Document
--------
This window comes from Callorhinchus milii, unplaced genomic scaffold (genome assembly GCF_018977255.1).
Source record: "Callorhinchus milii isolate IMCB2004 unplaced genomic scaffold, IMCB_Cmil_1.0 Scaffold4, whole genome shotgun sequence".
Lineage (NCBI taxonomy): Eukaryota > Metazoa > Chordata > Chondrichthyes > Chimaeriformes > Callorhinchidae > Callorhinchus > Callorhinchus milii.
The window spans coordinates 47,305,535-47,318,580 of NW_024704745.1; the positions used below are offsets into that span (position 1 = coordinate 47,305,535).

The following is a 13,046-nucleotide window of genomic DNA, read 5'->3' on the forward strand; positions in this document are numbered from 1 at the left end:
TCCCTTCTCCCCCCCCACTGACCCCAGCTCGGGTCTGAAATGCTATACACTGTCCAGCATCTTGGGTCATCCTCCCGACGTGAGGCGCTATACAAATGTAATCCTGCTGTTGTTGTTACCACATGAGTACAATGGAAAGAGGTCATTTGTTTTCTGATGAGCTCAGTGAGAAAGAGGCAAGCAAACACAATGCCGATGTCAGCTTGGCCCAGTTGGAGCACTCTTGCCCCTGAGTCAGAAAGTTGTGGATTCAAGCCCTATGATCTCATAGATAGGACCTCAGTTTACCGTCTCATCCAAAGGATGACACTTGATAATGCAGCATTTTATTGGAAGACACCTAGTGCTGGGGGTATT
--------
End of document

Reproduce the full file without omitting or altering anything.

This window comes from Callorhinchus milii, unplaced genomic scaffold (genome assembly GCF_018977255.1).
Source record: "Callorhinchus milii isolate IMCB2004 unplaced genomic scaffold, IMCB_Cmil_1.0 Scaffold4, whole genome shotgun sequence".
Lineage (NCBI taxonomy): Eukaryota > Metazoa > Chordata > Chondrichthyes > Chimaeriformes > Callorhinchidae > Callorhinchus > Callorhinchus milii.
The window spans coordinates 47,305,535-47,318,580 of NW_024704745.1; the positions used below are offsets into that span (position 1 = coordinate 47,305,535).

The following is a 13,046-nucleotide window of genomic DNA, read 5'->3' on the forward strand; positions in this document are numbered from 1 at the left end:
TCCCTTCTCCCCCCCCACTGACCCCAGCTCGGGTCTGAAATGCTATACACTGTCCAGCATCTTGGGTCATCCTCCCGACGTGAGGCGCTATACAAATGTAATCCTGCTGTTGTTGTTACCACATGAGTACAATGGAAAGAGGTCATTTGTTTTCTGATGAGCTCAGTGAGAAAGAGGCAAGCAAACACAATGCCGATGTCAGCTTGGCCCAGTTGGAGCACTCTTGCCCCTGAGTCAGAAAGTTGTGGATTCAAGCCCTATGATCTCATAGATAGGACCTCAGTTTACCGTCTCATCCAAAGGATGACACTTGATAATGCAGCATTTTATTGGAAGACACCTAGTGCTGGGGGTATT